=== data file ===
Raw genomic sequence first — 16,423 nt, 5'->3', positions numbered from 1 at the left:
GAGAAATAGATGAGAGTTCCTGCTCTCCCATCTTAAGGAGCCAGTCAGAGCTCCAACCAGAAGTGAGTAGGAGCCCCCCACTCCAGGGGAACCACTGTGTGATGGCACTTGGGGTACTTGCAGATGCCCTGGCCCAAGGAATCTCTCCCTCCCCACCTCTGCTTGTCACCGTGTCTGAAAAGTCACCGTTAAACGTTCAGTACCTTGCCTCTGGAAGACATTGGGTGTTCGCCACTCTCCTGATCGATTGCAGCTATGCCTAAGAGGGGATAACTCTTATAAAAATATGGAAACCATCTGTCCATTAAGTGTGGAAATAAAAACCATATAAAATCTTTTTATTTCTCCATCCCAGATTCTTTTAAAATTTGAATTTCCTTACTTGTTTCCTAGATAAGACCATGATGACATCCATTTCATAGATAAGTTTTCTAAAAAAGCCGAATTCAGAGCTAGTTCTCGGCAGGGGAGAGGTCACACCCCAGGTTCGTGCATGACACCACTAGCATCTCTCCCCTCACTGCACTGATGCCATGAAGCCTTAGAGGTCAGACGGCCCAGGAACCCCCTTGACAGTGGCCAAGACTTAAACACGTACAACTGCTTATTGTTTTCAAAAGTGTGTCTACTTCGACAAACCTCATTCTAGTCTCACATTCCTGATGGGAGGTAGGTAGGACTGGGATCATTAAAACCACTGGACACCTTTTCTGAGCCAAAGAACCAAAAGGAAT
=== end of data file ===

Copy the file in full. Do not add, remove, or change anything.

Raw genomic sequence first — 16,423 nt, 5'->3', positions numbered from 1 at the left:
GAGAAATAGATGAGAGTTCCTGCTCTCCCATCTTAAGGAGCCAGTCAGAGCTCCAACCAGAAGTGAGTAGGAGCCCCCCACTCCAGGGGAACCACTGTGTGATGGCACTTGGGGTACTTGCAGATGCCCTGGCCCAAGGAATCTCTCCCTCCCCACCTCTGCTTGTCACCGTGTCTGAAAAGTCACCGTTAAACGTTCAGTACCTTGCCTCTGGAAGACATTGGGTGTTCGCCACTCTCCTGATCGATTGCAGCTATGCCTAAGAGGGGATAACTCTTATAAAAATATGGAAACCATCTGTCCATTAAGTGTGGAAATAAAAACCATATAAAATCTTTTTATTTCTCCATCCCAGATTCTTTTAAAATTTGAATTTCCTTACTTGTTTCCTAGATAAGACCATGATGACATCCATTTCATAGATAAGTTTTCTAAAAAAGCCGAATTCAGAGCTAGTTCTCGGCAGGGGAGAGGTCACACCCCAGGTTCGTGCATGACACCACTAGCATCTCTCCCCTCACTGCACTGATGCCATGAAGCCTTAGAGGTCAGACGGCCCAGGAACCCCCTTGACAGTGGCCAAGACTTAAACACGTACAACTGCTTATTGTTTTCAAAAGTGTGTCTACTTCGACAAACCTCATTCTAGTCTCACATTCCTGATGGGAGGTAGGTAGGACTGGGATCATTAAAACCACTGGACACCTTTTCTGAGCCAAAGAACCAAAAGGAAT